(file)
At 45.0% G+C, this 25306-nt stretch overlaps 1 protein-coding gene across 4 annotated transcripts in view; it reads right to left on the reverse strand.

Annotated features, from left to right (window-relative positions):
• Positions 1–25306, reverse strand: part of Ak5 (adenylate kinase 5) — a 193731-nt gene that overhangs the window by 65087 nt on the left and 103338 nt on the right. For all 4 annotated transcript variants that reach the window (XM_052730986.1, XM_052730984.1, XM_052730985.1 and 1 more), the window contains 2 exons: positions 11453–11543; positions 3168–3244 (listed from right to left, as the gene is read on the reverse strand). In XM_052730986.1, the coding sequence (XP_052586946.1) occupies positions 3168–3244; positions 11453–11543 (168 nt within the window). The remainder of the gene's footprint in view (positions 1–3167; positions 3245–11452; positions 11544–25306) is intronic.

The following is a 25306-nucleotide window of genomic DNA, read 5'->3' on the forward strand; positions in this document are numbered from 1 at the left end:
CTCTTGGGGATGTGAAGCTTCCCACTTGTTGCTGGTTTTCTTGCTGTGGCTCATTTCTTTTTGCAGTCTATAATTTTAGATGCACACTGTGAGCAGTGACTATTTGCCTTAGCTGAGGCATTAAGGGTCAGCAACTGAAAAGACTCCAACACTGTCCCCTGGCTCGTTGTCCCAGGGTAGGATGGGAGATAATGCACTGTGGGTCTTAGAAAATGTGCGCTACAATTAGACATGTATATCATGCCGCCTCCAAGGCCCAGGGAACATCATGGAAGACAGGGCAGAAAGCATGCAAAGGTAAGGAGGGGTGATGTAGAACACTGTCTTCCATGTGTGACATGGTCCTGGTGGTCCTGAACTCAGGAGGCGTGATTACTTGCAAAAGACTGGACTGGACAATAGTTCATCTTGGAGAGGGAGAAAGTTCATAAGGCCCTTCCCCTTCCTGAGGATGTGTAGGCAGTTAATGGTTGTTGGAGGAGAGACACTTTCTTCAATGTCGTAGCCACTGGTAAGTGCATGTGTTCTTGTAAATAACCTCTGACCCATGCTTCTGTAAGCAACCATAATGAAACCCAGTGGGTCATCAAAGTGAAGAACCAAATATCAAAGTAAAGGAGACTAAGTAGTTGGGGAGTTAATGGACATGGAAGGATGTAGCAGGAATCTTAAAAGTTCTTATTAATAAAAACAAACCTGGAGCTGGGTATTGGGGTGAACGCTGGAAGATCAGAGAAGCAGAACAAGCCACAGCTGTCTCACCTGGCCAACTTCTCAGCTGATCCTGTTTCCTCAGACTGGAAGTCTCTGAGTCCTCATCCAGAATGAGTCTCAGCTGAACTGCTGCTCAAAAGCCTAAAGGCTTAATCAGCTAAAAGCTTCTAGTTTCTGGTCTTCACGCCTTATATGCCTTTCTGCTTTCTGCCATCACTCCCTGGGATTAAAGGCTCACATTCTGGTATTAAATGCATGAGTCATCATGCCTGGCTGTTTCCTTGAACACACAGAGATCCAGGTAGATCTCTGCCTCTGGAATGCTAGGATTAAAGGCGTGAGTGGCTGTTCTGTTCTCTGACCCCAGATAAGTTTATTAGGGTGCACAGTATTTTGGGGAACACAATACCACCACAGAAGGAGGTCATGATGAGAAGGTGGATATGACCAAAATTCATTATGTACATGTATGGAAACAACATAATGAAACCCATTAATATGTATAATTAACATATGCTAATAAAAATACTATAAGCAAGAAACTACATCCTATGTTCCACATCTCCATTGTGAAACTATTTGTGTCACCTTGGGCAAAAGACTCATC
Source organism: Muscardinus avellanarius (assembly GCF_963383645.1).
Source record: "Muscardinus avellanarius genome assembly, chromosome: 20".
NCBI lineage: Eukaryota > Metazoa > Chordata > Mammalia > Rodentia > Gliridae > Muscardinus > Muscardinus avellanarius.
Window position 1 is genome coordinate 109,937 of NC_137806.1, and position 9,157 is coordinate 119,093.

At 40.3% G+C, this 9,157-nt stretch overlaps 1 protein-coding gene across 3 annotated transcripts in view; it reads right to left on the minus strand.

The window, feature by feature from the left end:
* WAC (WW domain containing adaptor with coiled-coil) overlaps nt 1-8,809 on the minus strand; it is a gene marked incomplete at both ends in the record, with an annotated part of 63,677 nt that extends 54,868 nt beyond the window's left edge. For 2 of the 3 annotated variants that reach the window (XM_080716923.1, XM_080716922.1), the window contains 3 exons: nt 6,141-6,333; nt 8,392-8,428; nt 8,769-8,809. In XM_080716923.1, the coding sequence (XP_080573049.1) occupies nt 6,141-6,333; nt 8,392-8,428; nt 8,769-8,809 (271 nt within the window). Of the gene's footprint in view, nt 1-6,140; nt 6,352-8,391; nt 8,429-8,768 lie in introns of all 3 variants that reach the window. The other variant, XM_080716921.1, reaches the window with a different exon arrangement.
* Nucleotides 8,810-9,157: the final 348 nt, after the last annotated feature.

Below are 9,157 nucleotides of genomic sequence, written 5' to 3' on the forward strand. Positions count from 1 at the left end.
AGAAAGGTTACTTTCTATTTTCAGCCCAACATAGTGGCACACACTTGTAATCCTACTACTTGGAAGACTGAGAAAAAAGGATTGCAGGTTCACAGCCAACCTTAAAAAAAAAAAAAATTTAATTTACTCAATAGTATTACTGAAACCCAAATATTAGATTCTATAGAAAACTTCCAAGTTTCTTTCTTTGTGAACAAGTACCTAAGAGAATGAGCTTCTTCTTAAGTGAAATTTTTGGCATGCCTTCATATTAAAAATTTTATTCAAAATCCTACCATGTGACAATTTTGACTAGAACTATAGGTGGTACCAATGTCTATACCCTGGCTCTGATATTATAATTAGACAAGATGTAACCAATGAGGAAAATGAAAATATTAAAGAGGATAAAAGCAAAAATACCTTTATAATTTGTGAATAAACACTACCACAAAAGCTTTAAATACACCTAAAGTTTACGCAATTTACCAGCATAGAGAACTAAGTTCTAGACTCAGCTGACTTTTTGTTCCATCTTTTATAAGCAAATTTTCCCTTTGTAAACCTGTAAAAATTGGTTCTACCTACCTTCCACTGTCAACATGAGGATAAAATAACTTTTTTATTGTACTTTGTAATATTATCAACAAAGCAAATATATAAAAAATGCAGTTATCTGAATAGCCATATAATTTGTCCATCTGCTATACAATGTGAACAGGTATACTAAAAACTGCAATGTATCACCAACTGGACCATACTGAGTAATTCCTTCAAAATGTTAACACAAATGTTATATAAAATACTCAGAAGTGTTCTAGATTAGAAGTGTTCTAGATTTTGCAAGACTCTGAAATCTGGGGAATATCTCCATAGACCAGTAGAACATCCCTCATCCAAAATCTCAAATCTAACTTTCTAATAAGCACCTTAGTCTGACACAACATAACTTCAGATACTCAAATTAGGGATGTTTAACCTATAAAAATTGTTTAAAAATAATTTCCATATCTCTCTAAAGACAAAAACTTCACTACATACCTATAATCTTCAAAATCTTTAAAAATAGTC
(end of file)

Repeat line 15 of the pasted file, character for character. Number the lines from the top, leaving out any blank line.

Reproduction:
AGAAAGGTTACTTTCTATTTTCAGCCCAACATAGTGGCACACACTTGTAATCCTACTACTTGGAAGACTGAGAAAAAAGGATTGCAGGTTCACAGCCAACCTTAAAAAAAAAAAAAATTTAATTTACTCAATAGTATTACTGAAACCCAAATATTAGATTCTATAGAAAACTTCCAAGTTTCTTTCTTTGTGAACAAGTACCTAAGAGAATGAGCTTCTTCTTAAGTGAAATTTTTGGCATGCCTTCATATTAAAAATTTTATTCAAAATCCTACCATGTGACAATTTTGACTAGAACTATAGGTGGTACCAATGTCTATACCCTGGCTCTGATATTATAATTAGACAAGATGTAACCAATGAGGAAAATGAAAATATTAAAGAGGATAAAAGCAAAAATACCTTTATAATTTGTGAATAAACACTACCACAAAAGCTTTAAATACACCTAAAGTTTACGCAATTTACCAGCATAGAGAACTAAGTTCTAGACTCAGCTGACTTTTTGTTCCATCTTTTATAAGCAAATTTTCCCTTTGTAAACCTGTAAAAATTGGTTCTACCTACCTTCCACTGTCAACATGAGGATAAAATAACTTTTTTATTGTACTTTGTAATATTATCAACAAAGCAAATATATAAAAAATGCAGTTATCTGAATAGCCATATAATTTGTCCATCTGCTATACAATGTGAACAGGTATACTAAAAACTGCAATGTATCACCAACTGGACCATACTGAGTAATTCCTTCAAAATGTTAACACAAATGTTATATAAAATACTCAGAAGTGTTCTAGATTAGAAGTGTTCTAGATTTTGCAAGACTCTGAAATCTGGGGAATATCTCCATAGACCAGTAGAACATCCCTCATCCAAAATCTCAAATCTAACTTTCTAATAAGCACCTTAGTCTGACACAACATAACTTCAGATACTCAAATTAGGGATGTTTAACCTATAAAAATTGTTTAAAAATAATTTCCATATCTCTCTAAAGACAAAAACTTCACTACATACCTATAATCTTCAAAATCTTTAAAAATAGTC